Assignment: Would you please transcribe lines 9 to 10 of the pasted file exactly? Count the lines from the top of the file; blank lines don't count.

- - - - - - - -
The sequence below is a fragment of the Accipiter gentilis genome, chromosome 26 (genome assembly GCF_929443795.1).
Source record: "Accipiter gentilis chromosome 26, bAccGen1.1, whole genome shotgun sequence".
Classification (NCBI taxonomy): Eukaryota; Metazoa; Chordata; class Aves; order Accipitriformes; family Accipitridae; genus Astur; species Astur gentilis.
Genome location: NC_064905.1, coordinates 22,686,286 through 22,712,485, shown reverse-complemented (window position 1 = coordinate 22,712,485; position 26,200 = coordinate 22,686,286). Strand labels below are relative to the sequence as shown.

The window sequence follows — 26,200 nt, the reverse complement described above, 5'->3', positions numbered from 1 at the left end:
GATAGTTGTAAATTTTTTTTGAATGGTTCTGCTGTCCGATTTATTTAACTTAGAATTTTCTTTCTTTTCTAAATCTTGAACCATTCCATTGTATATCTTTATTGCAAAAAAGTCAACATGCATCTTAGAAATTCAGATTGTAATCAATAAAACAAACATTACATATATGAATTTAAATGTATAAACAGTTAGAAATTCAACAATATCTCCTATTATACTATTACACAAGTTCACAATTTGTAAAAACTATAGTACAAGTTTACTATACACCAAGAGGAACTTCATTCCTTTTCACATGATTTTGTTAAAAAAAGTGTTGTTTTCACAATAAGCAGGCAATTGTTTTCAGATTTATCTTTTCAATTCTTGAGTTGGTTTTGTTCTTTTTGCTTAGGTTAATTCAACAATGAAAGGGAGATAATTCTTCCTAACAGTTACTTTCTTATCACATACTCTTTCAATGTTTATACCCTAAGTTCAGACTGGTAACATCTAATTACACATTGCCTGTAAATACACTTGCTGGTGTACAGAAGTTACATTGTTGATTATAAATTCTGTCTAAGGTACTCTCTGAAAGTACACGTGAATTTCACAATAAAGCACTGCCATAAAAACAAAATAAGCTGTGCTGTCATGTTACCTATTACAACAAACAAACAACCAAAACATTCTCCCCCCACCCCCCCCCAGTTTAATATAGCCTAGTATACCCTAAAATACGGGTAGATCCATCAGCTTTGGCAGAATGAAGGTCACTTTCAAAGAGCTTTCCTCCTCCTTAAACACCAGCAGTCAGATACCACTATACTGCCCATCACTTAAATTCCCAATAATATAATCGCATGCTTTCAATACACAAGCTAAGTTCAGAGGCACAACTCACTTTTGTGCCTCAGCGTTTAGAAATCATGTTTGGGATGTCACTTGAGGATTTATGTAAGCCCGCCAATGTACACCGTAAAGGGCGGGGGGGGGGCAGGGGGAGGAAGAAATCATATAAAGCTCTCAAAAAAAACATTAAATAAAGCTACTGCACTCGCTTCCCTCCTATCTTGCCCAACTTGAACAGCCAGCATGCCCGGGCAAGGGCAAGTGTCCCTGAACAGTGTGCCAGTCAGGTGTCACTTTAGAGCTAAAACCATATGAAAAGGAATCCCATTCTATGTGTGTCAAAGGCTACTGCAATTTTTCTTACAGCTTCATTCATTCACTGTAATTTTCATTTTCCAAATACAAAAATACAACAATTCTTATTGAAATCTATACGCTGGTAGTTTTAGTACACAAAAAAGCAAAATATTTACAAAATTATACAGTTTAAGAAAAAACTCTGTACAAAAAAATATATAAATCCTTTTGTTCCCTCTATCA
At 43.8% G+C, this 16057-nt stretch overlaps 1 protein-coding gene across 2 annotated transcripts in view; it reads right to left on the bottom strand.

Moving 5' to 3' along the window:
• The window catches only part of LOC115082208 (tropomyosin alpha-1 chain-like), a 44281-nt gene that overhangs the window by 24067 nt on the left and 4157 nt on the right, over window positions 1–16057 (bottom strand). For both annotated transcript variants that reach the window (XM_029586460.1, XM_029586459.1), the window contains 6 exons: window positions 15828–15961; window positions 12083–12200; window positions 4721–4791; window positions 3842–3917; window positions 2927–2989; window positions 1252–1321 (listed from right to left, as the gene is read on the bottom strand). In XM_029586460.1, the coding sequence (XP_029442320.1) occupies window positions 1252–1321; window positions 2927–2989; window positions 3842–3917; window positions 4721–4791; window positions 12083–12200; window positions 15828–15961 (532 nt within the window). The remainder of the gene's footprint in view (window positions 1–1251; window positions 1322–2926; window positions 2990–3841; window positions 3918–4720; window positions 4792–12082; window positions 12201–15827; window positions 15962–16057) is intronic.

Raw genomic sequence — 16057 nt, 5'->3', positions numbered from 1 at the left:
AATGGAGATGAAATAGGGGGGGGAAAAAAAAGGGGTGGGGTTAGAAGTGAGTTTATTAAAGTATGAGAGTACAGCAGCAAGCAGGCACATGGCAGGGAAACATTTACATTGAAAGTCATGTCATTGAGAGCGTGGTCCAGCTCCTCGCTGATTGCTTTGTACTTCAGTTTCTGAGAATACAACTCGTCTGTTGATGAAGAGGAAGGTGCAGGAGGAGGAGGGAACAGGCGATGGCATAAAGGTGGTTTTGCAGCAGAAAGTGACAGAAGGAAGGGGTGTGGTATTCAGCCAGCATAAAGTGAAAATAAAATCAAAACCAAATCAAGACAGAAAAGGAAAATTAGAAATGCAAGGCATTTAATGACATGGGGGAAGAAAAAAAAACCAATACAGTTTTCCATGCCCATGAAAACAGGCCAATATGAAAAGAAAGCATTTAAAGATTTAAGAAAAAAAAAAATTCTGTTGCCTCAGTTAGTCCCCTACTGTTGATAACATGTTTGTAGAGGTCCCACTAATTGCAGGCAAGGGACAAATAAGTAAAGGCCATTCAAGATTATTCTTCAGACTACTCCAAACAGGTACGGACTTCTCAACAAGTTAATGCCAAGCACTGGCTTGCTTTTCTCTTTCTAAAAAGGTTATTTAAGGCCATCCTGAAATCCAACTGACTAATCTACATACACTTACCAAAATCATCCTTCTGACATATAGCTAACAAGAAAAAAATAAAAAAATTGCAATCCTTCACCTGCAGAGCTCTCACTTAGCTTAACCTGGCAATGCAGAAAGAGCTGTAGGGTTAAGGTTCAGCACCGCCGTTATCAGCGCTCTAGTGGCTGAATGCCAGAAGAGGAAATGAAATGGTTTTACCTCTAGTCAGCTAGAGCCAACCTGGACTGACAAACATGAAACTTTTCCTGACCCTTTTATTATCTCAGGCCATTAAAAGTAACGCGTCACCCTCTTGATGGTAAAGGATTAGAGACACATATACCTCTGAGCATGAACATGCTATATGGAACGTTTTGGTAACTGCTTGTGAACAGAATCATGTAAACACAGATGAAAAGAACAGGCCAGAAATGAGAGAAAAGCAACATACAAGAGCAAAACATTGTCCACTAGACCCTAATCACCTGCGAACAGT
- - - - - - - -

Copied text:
• The window catches only part of LOC115082208 (tropomyosin alpha-1 chain-like), a 44281-nt gene that overhangs the window by 24067 nt on the left and 4157 nt on the right, over window positions 1–16057 (bottom strand). For both annotated transcript variants that reach the window (XM_029586460.1, XM_029586459.1), the window contains 6 exons: window positions 15828–15961; window positions 12083–12200; window positions 4721–4791; window positions 3842–3917; window positions 2927–2989; window positions 1252–1321 (listed from right to left, as the gene is read on the bottom strand). In XM_029586460.1, the coding sequence (XP_029442320.1) occupies window positions 1252–1321; window positions 2927–2989; window positions 3842–3917; window positions 4721–4791; window positions 12083–12200; window positions 15828–15961 (532 nt within the window). The remainder of the gene's footprint in view (window positions 1–1251; window positions 1322–2926; window positions 2990–3841; window positions 3918–4720; window positions 4792–12082; window positions 12201–15827; window positions 15962–16057) is intronic.

Raw genomic sequence — 16057 nt, 5'->3', positions numbered from 1 at the left: